Novel Rorschach Ransomware Abuses Cortex XDR for Stealthy DLL Side-Loading


April 4, 2023

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Researchers provided analysis of a new ransomware strain with "technically unique features," which they dubbed “Rorschach.”

“Among the capabilities observed is the encryption speed, which, according to tests from the researchers, would make Rorschach the fastest ransomware threat today,” Bleeping Computer reported.

“Rorschach was deployed using the DLL side-loading technique via a signed component in Cortex XDR, the extended detection and response product from Palo Alto Networks.”

Takeaway: While the Rorschach ransomware's fast encryption speed is incredibly interesting and garnering lots of attention, it's not the most interesting feature evaluated in the analysis.

"With fast encryption, once the ransomware payload is delivered and the operation is exposed, responders have less time to intervene," Jon Miller, CEO and co-founder of Halcyon, told SCMagazine. "RaaS providers tout their encryption speed to attract affiliate attackers, and it definitely makes this ransomware strain one to watch. "

What stands out even more to Miller is that Rorschach displays advanced security evasion capabilities to make payload delivery undetectable, which is far more concerning than the fast encryption speed.

"It is more interesting to learn that the DLL side-loading delivery abusing the Cortex XDR Dump Service Tool because this is a legitimate, digitally signed security product. This technique leverages vulnerable software to load malicious DLLs that provides persistence and evasion capabilities," Miller told Computer Weekly.

"DLL-sideloading is not new, but it is somewhat rare. It was similarly deployed by the threat actors REvil in the infamous 2021 Kaseya ransomware attack, targeting a managed service provider to deploy a ransomware payload in a supply chain attack. As we saw in the case of Kaseya, downstream victims were compromised by a legitimate software update from a known vendor that was signed with a valid digital certificate," Miller continued.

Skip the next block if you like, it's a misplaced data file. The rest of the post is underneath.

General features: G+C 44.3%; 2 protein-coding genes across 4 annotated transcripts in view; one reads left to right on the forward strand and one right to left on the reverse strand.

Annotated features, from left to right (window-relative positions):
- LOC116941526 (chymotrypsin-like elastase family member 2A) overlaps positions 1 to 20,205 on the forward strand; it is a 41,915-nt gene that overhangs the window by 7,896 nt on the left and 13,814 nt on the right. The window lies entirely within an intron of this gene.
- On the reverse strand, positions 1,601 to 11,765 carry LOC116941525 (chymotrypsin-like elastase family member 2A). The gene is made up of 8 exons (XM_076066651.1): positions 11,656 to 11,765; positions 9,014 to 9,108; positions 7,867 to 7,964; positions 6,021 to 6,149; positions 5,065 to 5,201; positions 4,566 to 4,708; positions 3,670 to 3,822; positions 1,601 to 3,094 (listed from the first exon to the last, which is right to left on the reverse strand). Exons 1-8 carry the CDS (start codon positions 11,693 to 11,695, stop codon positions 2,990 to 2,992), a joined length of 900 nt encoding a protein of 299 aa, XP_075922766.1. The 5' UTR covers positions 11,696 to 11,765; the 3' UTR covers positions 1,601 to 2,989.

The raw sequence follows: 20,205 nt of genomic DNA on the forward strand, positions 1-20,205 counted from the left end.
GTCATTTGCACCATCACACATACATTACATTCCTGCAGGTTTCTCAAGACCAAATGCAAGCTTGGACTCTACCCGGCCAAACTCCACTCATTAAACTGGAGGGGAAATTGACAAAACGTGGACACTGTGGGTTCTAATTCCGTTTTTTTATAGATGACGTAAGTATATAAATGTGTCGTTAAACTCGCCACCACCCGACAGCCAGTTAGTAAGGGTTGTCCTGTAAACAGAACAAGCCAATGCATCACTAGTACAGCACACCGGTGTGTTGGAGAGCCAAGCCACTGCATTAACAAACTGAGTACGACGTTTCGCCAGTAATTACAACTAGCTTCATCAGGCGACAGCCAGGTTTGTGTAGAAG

"All the security hygiene in the world is not going to prevent a legitimate application from executing the malicious payload in this kind of attack. Thus, operational resilience is key."

Detecting DLL side-loading attacks is tricky, but SOC analysts can look for any unsigned DLLs within executable files, or for any suspicious loading paths and timestamps that show gaps between the compilation time for the executable and DLL loading time. Every executable has a timestamp for when it was compiled. If that timestamp is significantly different than the loaded DLLs, this could indicate a malicious payload.

The attackers can make this even more difficult by using timestomping techniques to modify the timestamps. Luckily, it does not look like this is the case with this first iteration of Rorschach. Furthermore, the paths for legitimate executables generally include clear references to a product name, where a malicious DLL may have a generic path name, so analysts can look for these clues as well. is the industry’s first dedicated, adaptive security platform that combines multiple advanced proprietary prevention engines along with AI models focused specifically on stopping ransomware – talk to a Halcyon expert today to find out more.